End stage peripheral vascular disease (PVD) presents a higher risk of serious complications, such as gangrene or a heart attack. Treatment with surgery is usually necessary, and severe cases may require amputation.

End stage PVD is severely reduced blood flow to parts of your body other than your heart or brain. Doctors classify reduced blood flow to these areas separately.

Around 40–45 million people in the United States have PVD. Individuals with end stage PVD may develop ulcers or gangrene requiring surgical treatment or amputation to prevent severe complications.

The most common cause of PVD is atherosclerosis. This is a buildup of plaque inside your blood vessels over many years. Lifestyle habits such as a lack of exercise and a diet high in foods containing unhealthy fats contribute to this plaque buildup.

In this article, we examine end stage PVD in more detail, including its symptoms, causes, and risk factors.

The most common cause of end stage PVD is atherosclerosis. This condition doesn’t typically cause symptoms until it progresses to the intermediate stages and leads to intermittent claudication.

Intermittent claudication is an aching pain that usually develops in your calf, thigh, or buttocks due to a lack of blood flow to your muscles. In the beginning, it usually only develops after extended walking or exercise. As PVD progresses, however, the pain may be present even at rest.

People with end stage PVD also develop ulcers or gangrene, most commonly on their feet and legs. In addition, they may have symptoms such as:

Acute vs. chronic limb ischemia

Having ischemia means that one of your tissues or organs isn’t receiving adequate blood flow. Limb ischemia is a hallmark symptom of end stage PVD.

Acute limb ischemia develops quickly due to a sudden obstruction in a blood vessel. Most cases are due to blood clots in people with preexisting PVD or those who have recently had surgery. They can also occur due to trauma or compression of a blood vessel.

Chronic limb ischemia develops slowly over time from a severe blockage of an artery. The most common cause is atherosclerosis.

Symptoms by stage

The two most common staging systems for PVD — Fontaine and Rutherford — are based on the development of ulcers, gangrene, or intermittent claudication.

StageFontaine systemRutherford system
0no symptoms
1no symptoms or minor symptoms, such as cold extremitiesmild intermittent claudication
22A: intermittent claudication after more than 200 m of walking

2B: intermittent claudication after less than 200 m of walking
moderate intermittent claudication
3pain at rest, especially while lying down for sleepsevere intermittent claudication
4ulcers or gangrenepain at rest
5ulcers of the toes
6severe ulcers or gangrene

End stage PVD often requires treatment with endovascular surgery. This involves a healthcare professional (HCP) using a long, thin tube to access the inside of your blood vessels.

The first-line treatment is usually percutaneous transluminal angioplasty. This procedure involves an HCP inserting a small balloon into your blood vessel to unblock an artery.

People with end stage disease are more likely to require amputation if they develop gangrene.

End stage PVD can be life threatening. Potential complications include:

People with chronic limb ischemia have about a 15–20% chance of needing an amputation within a year and about a 50% chance of dying within 5 years, according to a 2019 research review.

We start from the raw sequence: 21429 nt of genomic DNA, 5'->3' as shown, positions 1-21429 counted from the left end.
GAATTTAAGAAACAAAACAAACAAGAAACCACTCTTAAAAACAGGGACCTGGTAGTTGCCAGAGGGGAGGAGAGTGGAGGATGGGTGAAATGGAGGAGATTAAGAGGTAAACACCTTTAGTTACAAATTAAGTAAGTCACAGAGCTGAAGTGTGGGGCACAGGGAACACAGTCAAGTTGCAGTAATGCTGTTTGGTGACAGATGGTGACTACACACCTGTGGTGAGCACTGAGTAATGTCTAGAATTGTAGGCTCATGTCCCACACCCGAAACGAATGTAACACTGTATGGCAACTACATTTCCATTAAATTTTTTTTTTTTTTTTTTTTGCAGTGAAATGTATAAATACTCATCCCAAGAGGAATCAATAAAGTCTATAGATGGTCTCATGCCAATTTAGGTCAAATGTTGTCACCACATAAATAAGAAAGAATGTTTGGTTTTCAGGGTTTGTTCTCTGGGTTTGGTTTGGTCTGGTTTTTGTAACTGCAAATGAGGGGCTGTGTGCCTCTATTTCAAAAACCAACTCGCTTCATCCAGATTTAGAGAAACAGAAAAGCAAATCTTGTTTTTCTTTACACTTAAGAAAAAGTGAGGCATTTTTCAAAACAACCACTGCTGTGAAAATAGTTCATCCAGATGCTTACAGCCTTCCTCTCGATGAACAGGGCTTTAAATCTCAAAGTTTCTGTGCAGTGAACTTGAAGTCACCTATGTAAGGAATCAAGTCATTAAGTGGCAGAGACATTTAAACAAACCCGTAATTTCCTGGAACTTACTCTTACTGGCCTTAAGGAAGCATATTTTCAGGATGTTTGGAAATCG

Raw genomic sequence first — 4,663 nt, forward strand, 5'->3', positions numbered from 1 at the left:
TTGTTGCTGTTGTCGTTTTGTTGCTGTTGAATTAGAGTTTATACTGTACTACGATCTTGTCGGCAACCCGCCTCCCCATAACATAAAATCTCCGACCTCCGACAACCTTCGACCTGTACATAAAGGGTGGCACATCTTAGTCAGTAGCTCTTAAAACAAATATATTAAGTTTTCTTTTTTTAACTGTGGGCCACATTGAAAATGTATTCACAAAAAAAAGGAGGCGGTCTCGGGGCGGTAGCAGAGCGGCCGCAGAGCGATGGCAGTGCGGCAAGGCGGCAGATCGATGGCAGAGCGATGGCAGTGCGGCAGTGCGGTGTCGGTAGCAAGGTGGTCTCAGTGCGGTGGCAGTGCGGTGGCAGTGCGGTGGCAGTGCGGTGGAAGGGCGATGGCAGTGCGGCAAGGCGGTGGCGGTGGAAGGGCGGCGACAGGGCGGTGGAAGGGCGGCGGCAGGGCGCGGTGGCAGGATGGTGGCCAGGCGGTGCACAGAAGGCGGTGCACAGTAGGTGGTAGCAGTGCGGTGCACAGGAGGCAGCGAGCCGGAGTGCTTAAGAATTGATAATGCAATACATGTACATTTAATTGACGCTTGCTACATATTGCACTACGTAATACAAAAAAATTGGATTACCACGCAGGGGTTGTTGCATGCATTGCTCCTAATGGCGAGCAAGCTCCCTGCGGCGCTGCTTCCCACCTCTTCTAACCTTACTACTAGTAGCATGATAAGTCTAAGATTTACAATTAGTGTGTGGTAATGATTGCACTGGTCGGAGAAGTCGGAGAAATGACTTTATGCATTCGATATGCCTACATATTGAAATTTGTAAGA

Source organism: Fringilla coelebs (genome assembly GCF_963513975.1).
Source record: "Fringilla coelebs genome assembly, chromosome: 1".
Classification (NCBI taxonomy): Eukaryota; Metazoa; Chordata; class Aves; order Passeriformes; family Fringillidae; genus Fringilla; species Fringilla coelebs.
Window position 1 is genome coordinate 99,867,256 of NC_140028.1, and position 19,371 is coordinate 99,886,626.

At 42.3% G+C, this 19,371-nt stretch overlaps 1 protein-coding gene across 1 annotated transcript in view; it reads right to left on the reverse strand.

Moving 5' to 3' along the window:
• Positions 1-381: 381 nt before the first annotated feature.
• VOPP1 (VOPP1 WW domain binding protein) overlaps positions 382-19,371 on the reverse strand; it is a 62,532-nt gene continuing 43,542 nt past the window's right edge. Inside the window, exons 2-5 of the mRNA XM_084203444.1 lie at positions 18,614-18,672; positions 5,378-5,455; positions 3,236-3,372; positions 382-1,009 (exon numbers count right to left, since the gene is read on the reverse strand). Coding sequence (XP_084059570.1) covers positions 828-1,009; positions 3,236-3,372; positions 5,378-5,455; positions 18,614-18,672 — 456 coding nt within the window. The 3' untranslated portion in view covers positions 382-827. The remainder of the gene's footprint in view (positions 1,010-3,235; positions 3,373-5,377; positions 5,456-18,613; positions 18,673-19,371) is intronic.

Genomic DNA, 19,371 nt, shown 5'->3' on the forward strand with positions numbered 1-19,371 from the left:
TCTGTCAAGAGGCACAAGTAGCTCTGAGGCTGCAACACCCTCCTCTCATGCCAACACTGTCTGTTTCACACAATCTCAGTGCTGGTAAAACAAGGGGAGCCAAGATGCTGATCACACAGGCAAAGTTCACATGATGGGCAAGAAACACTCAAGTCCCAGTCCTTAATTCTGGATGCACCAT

In a 2022 study from Singapore, researchers found that nearly half of the 86 people with Rutherford stage 6 disease who had endovascular surgery as treatment needed another surgery within 6 months. The 12-month death rate was 33.7%, and the 12-month amputation-free survival rate was 49.4%.

People with end stage PVD also tend to have other problems that can cause serious complications. These conditions include:

You can prevent the development or slow progression of PVD by taking steps to minimize atherosclerosis. According to the National Heart, Lung, and Blood Institute, you can prevent atherosclerosis by:

  • getting 30 minutes of physical activity per day
  • eating meals that are low in sodium or unhealthy fats
  • taking your medications as your doctor prescribed them
  • sleeping for at least 7–8 hours per night
  • incorporating stress relief techniques into your life, such as:
    • yoga
    • quiet reading time
    • meditation
  • trying to reach or maintain a moderate weight

Here are some frequently asked questions people have about end stage PVD.

How painful is peripheral vascular disease?

One of the most characteristic symptoms of PVD is an aching pain in your legs. In the early stages, this pain may only bother you when you’re walking. But you may feel it all the time as your condition progresses.

Can you live a long life with peripheral vascular disease?

You may be able to stabilize or even potentially reverse PVD by making lifestyle changes and taking medications to control your blood pressure and cholesterol levels. People with end stage disease often have worse outlooks since they frequently have many other health issues.

Can peripheral vascular disease cause sudden death?

PVD can lead to complications that can cause sudden death, such as a heart attack or stroke.

End stage PVD can be life threatening. People with end stage PVD have ulcers or gangrene on their feet or lower limbs, which may require amputation as a result.

Making lifestyle changes such as avoiding unhealthy fats and exercising regularly can help prevent end stage PVD. Your doctor may also recommend taking medications to combat high cholesterol or high blood pressure, which might contribute to plaque buildup in your blood vessels.